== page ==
I think you’re experiencing repercussions from the “No eating in your room” phase. Clearly he got in trouble for all the dishes in his room at that time, and still feels the zing of fear whenever he eats in his room.

Try making clear that you have changed the rule again. Present him with a trash can, with a liner in it and more liners in the bottom of the can that he can easily pull up to replace it. Make him empty it himself every trash day and even if it’s empty he has to take out the liner, put it in the outside can, and replace it with a new one.

you say it’s not hoarding, but it is exactly how hoarding starts. Not throwing out worthless things and not taking out the trash is the beginning, and that is followed by the rationalization. The longer this is allowed to go on the more energy goes in to defending the rationalization, and if social isolation and depression enter the picture then a snowball effect takes over the person’s life.

I’m not suggesting that you/he are anywhere near there yet, just shining a flashlight down the path for you. Get him into the habit of removing the trash every week no matter what. And please do not approach this problem with any more negativity; especially avoid shaming him. You are the upbeat coach cheering him on as he develops these healthier habits.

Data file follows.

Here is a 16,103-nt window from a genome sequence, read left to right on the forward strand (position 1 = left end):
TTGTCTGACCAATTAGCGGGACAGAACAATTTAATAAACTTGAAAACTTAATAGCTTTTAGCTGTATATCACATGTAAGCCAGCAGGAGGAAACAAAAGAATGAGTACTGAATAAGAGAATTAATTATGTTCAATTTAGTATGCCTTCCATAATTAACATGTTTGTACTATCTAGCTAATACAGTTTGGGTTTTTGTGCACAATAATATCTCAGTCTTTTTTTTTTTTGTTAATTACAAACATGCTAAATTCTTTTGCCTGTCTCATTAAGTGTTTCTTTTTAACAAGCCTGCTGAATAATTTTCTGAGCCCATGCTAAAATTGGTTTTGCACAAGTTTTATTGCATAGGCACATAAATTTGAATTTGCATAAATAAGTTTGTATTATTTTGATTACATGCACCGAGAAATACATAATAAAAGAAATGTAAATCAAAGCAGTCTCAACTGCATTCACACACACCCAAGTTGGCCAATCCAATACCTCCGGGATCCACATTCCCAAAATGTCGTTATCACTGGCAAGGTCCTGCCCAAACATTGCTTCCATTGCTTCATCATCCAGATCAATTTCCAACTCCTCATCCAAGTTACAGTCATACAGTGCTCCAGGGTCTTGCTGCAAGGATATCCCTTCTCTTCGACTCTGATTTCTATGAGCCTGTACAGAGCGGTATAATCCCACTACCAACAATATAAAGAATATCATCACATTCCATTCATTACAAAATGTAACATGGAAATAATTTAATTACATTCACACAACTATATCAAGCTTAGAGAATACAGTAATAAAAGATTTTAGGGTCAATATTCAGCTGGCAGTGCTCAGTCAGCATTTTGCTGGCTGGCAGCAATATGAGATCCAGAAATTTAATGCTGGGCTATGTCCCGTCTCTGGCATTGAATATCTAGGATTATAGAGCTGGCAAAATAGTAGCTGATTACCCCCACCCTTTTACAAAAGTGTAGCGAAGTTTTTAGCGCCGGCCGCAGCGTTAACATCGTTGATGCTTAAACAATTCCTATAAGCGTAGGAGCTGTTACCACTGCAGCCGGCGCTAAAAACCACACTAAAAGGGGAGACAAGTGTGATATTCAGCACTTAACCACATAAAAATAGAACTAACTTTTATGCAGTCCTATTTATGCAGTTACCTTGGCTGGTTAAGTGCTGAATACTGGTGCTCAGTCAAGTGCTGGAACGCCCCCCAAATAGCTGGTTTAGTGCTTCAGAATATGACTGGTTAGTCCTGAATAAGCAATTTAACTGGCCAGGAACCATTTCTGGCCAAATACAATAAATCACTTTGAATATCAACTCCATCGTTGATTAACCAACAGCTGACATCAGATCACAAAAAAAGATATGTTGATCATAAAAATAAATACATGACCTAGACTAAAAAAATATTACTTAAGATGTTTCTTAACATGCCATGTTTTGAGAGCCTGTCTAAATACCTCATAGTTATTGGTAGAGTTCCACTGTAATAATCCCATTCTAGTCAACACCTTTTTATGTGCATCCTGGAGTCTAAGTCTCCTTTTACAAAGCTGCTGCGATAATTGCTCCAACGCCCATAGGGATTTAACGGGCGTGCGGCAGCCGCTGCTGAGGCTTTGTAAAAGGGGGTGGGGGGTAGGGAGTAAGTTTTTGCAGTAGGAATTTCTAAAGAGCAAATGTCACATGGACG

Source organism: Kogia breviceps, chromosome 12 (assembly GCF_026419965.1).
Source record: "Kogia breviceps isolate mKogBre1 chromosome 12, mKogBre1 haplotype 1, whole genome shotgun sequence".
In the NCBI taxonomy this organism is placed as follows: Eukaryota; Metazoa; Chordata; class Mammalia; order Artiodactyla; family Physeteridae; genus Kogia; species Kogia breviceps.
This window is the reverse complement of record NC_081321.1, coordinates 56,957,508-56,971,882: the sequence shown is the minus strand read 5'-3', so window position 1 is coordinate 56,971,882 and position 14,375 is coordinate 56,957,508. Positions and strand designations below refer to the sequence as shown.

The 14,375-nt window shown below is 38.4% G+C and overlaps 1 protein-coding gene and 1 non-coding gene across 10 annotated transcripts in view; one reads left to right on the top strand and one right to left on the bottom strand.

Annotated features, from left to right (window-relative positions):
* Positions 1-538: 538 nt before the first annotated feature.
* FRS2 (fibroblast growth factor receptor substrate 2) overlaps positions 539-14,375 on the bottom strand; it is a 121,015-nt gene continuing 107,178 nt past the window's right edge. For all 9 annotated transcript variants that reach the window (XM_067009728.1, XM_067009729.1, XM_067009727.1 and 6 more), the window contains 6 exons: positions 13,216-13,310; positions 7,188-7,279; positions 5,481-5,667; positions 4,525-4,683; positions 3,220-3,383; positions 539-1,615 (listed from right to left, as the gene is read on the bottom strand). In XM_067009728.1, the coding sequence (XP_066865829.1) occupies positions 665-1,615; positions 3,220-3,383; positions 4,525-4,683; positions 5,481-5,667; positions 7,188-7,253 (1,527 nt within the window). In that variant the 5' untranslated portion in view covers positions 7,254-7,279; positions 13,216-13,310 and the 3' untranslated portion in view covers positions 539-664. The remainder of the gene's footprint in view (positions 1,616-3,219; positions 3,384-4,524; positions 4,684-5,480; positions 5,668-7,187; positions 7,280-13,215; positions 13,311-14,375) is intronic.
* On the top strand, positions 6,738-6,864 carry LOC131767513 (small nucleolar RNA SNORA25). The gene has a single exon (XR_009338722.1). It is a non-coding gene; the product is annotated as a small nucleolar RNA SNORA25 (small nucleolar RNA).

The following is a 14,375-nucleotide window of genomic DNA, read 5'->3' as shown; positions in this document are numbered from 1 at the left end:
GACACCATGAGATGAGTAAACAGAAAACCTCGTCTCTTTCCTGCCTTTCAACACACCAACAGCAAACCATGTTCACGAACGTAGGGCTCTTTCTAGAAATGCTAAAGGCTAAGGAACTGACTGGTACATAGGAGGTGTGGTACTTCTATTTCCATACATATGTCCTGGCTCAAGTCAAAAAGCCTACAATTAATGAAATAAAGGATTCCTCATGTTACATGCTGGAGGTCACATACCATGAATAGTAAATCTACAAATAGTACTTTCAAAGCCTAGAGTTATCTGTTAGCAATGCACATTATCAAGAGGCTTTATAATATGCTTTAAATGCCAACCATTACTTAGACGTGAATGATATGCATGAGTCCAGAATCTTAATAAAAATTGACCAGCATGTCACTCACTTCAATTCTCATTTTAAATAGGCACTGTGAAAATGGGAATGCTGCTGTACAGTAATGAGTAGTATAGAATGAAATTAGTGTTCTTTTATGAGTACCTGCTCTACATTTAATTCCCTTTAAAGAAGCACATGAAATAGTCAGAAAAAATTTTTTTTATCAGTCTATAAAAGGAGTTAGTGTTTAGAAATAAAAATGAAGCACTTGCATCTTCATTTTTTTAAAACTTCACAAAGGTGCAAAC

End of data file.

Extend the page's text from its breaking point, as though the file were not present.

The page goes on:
Good luck!

Let me put in the standard “Thanks for all the responses”.

I’ve made this point to my wife. She’s more scandalized by this than I am on a “OMG garbage!” level whereas I’m more bothered by the poor judgment angle. Neither her nor any of her siblings ever did anything like this so it’s fairly alien to her. I used to have the usual teenage closet full of junk (but not food waste) so I at least get the “Teenage boys are often stupid slobs” trope.

He’s not supposed to be eating in his room anyway. Still, if he’s going to take advantage of us not being home to break the rules, I’d rather he eat in his room and then throw the waste away.

“Us not being home” is mainly him getting out of school and home by 2:30pm where we’re out of work and home by 5:00pm. I accept that he’s going to spend that time playing video games outside the allotted couple hours a night or doing other things outside the rules. That’s just part of being a kid and learning how to work the system.

Part of the discussion last night was around the fact that I buy lunch meat, bread and other “real” food that winds up going uneaten and discarded but there’s a bunch of cookie wrappers under the bed. I’d be all for the kid making a sandwich when he gets hungry. I try to go out of my way to purchase food I think he’ll like or to ask him “Hey, what meat do you want?”. We bought a big bag of frozen chicken nuggets and told him “Hey, if you’re hungry just heat up a couple whenever you want”. The bag went untouched until it was freezerburned and thrown away. Right now my inclination is to just stop buying the treats since having them in the house just makes them his staple diet.